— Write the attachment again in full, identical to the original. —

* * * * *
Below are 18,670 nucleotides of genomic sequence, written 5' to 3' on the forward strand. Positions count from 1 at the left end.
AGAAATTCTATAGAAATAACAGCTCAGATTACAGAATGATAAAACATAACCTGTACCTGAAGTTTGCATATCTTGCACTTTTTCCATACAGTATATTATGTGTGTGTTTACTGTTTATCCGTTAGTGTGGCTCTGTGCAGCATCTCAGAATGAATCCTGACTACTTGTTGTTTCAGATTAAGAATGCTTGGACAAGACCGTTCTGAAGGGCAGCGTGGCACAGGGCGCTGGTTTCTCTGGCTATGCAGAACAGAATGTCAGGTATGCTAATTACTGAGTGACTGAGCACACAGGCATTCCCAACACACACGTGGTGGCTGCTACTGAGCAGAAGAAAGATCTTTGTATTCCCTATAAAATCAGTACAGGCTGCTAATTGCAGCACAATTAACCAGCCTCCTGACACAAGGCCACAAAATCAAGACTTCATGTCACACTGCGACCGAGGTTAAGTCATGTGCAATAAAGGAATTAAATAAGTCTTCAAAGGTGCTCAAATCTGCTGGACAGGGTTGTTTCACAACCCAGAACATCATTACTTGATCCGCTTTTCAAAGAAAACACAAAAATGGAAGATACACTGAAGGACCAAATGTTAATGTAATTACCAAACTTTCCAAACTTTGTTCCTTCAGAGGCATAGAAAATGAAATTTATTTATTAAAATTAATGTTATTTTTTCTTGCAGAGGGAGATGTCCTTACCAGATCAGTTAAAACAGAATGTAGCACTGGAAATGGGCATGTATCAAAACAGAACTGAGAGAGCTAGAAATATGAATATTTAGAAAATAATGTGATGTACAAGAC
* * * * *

Below are 18,670 nucleotides of genomic sequence, written 5' to 3' on the forward strand. Positions count from 1 at the left end.
AGAAATTCTATAGAAATAACAGCTCAGATTACAGAATGATAAAACATAACCTGTACCTGAAGTTTGCATATCTTGCACTTTTTCCATACAGTATATTATGTGTGTGTTTACTGTTTATCCGTTAGTGTGGCTCTGTGCAGCATCTCAGAATGAATCCTGACTACTTGTTGTTTCAGATTAAGAATGCTTGGACAAGACCGTTCTGAAGGGCAGCGTGGCACAGGGCGCTGGTTTCTCTGGCTATGCAGAACAGAATGTCAGGTATGCTAATTACTGAGTGACTGAGCACACAGGCATTCCCAACACACACGTGGTGGCTGCTACTGAGCAGAAGAAAGATCTTTGTATTCCCTATAAAATCAGTACAGGCTGCTAATTGCAGCACAATTAACCAGCCTCCTGACACAAGGCCACAAAATCAAGACTTCATGTCACACTGCGACCGAGGTTAAGTCATGTGCAATAAAGGAATTAAATAAGTCTTCAAAGGTGCTCAAATCTGCTGGACAGGGTTGTTTCACAACCCAGAACATCATTACTTGATCCGCTTTTCAAAGAAAACACAAAAATGGAAGATACACTGAAGGACCAAATGTTAATGTAATTACCAAACTTTCCAAACTTTGTTCCTTCAGAGGCATAGAAAATGAAATTTATTTATTAAAATTAATGTTATTTTTTCTTGCAGAGGGAGATGTCCTTACCAGATCAGTTAAAACAGAATGTAGCACTGGAAATGGGCATGTATCAAAACAGAACTGAGAGAGCTAGAAATATGAATATTTAGAAAATAATGTGATGTACAAGAC